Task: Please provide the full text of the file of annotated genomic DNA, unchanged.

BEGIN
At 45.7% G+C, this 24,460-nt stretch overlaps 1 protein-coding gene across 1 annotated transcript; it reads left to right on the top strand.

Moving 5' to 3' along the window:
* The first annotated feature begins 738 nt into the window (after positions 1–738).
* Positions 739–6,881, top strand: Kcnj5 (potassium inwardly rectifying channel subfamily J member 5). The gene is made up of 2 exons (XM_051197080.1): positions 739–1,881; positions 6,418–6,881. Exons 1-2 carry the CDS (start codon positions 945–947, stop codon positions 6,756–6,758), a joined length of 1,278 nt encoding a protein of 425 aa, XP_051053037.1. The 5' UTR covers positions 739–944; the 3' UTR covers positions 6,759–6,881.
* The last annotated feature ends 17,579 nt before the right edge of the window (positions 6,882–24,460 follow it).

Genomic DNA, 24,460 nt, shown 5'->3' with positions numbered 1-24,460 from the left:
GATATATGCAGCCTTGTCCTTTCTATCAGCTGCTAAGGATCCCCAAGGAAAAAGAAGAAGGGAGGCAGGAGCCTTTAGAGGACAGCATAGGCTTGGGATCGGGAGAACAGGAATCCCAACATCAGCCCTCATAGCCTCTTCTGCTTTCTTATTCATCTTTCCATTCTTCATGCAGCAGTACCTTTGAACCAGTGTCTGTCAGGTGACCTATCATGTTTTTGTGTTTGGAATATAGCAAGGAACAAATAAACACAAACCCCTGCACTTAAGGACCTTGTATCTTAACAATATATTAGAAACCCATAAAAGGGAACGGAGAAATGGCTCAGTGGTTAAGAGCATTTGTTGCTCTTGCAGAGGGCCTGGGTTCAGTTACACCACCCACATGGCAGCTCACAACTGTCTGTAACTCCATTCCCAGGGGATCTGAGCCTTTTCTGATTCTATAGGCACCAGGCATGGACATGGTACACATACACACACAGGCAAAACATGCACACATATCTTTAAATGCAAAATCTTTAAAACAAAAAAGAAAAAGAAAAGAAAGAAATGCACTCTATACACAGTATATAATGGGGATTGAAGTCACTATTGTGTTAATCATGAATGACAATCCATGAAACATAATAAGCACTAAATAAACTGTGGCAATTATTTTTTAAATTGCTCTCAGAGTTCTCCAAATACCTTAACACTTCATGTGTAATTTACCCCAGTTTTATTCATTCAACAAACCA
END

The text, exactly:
At 45.7% G+C, this 24,460-nt stretch overlaps 1 protein-coding gene across 1 annotated transcript; it reads left to right on the top strand.

Moving 5' to 3' along the window:
* The first annotated feature begins 738 nt into the window (after positions 1–738).
* Positions 739–6,881, top strand: Kcnj5 (potassium inwardly rectifying channel subfamily J member 5). The gene is made up of 2 exons (XM_051197080.1): positions 739–1,881; positions 6,418–6,881. Exons 1-2 carry the CDS (start codon positions 945–947, stop codon positions 6,756–6,758), a joined length of 1,278 nt encoding a protein of 425 aa, XP_051053037.1. The 5' UTR covers positions 739–944; the 3' UTR covers positions 6,759–6,881.
* The last annotated feature ends 17,579 nt before the right edge of the window (positions 6,882–24,460 follow it).

Genomic DNA, 24,460 nt, shown 5'->3' with positions numbered 1-24,460 from the left:
GATATATGCAGCCTTGTCCTTTCTATCAGCTGCTAAGGATCCCCAAGGAAAAAGAAGAAGGGAGGCAGGAGCCTTTAGAGGACAGCATAGGCTTGGGATCGGGAGAACAGGAATCCCAACATCAGCCCTCATAGCCTCTTCTGCTTTCTTATTCATCTTTCCATTCTTCATGCAGCAGTACCTTTGAACCAGTGTCTGTCAGGTGACCTATCATGTTTTTGTGTTTGGAATATAGCAAGGAACAAATAAACACAAACCCCTGCACTTAAGGACCTTGTATCTTAACAATATATTAGAAACCCATAAAAGGGAACGGAGAAATGGCTCAGTGGTTAAGAGCATTTGTTGCTCTTGCAGAGGGCCTGGGTTCAGTTACACCACCCACATGGCAGCTCACAACTGTCTGTAACTCCATTCCCAGGGGATCTGAGCCTTTTCTGATTCTATAGGCACCAGGCATGGACATGGTACACATACACACACAGGCAAAACATGCACACATATCTTTAAATGCAAAATCTTTAAAACAAAAAAGAAAAAGAAAAGAAAGAAATGCACTCTATACACAGTATATAATGGGGATTGAAGTCACTATTGTGTTAATCATGAATGACAATCCATGAAACATAATAAGCACTAAATAAACTGTGGCAATTATTTTTTAAATTGCTCTCAGAGTTCTCCAAATACCTTAACACTTCATGTGTAATTTACCCCAGTTTTATTCATTCAACAAACCA